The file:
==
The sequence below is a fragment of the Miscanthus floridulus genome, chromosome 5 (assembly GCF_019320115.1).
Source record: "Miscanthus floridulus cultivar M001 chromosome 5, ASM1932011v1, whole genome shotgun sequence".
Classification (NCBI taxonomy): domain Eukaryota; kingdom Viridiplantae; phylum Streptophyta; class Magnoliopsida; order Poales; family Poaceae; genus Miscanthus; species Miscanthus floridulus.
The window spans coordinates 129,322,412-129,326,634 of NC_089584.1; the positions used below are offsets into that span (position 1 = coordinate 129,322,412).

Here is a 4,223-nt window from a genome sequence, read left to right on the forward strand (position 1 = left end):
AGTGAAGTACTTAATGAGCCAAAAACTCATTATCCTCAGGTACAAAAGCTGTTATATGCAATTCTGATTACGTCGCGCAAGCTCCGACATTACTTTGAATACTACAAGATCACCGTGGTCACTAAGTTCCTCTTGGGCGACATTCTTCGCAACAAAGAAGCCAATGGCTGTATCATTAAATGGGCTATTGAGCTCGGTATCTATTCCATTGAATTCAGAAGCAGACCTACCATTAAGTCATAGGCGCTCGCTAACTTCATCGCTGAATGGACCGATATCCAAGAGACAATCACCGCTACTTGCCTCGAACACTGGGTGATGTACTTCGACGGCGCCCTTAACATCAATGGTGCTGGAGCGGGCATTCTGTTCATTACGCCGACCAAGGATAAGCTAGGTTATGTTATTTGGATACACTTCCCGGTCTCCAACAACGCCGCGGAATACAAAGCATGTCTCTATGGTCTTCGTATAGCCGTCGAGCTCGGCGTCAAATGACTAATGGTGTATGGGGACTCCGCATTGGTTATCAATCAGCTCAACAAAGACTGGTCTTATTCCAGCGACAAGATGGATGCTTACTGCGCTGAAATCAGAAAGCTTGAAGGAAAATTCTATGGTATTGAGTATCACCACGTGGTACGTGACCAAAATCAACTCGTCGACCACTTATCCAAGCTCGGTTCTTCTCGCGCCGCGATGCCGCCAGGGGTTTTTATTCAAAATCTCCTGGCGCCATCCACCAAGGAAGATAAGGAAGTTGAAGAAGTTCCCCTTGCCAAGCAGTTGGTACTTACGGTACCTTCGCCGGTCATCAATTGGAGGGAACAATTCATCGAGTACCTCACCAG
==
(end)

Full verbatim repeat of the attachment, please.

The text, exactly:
The sequence below is a fragment of the Miscanthus floridulus genome, chromosome 5 (assembly GCF_019320115.1).
Source record: "Miscanthus floridulus cultivar M001 chromosome 5, ASM1932011v1, whole genome shotgun sequence".
Classification (NCBI taxonomy): domain Eukaryota; kingdom Viridiplantae; phylum Streptophyta; class Magnoliopsida; order Poales; family Poaceae; genus Miscanthus; species Miscanthus floridulus.
The window spans coordinates 129,322,412-129,326,634 of NC_089584.1; the positions used below are offsets into that span (position 1 = coordinate 129,322,412).

Here is a 4,223-nt window from a genome sequence, read left to right on the forward strand (position 1 = left end):
AGTGAAGTACTTAATGAGCCAAAAACTCATTATCCTCAGGTACAAAAGCTGTTATATGCAATTCTGATTACGTCGCGCAAGCTCCGACATTACTTTGAATACTACAAGATCACCGTGGTCACTAAGTTCCTCTTGGGCGACATTCTTCGCAACAAAGAAGCCAATGGCTGTATCATTAAATGGGCTATTGAGCTCGGTATCTATTCCATTGAATTCAGAAGCAGACCTACCATTAAGTCATAGGCGCTCGCTAACTTCATCGCTGAATGGACCGATATCCAAGAGACAATCACCGCTACTTGCCTCGAACACTGGGTGATGTACTTCGACGGCGCCCTTAACATCAATGGTGCTGGAGCGGGCATTCTGTTCATTACGCCGACCAAGGATAAGCTAGGTTATGTTATTTGGATACACTTCCCGGTCTCCAACAACGCCGCGGAATACAAAGCATGTCTCTATGGTCTTCGTATAGCCGTCGAGCTCGGCGTCAAATGACTAATGGTGTATGGGGACTCCGCATTGGTTATCAATCAGCTCAACAAAGACTGGTCTTATTCCAGCGACAAGATGGATGCTTACTGCGCTGAAATCAGAAAGCTTGAAGGAAAATTCTATGGTATTGAGTATCACCACGTGGTACGTGACCAAAATCAACTCGTCGACCACTTATCCAAGCTCGGTTCTTCTCGCGCCGCGATGCCGCCAGGGGTTTTTATTCAAAATCTCCTGGCGCCATCCACCAAGGAAGATAAGGAAGTTGAAGAAGTTCCCCTTGCCAAGCAGTTGGTACTTACGGTACCTTCGCCGGTCATCAATTGGAGGGAACAATTCATCGAGTACCTCACCAG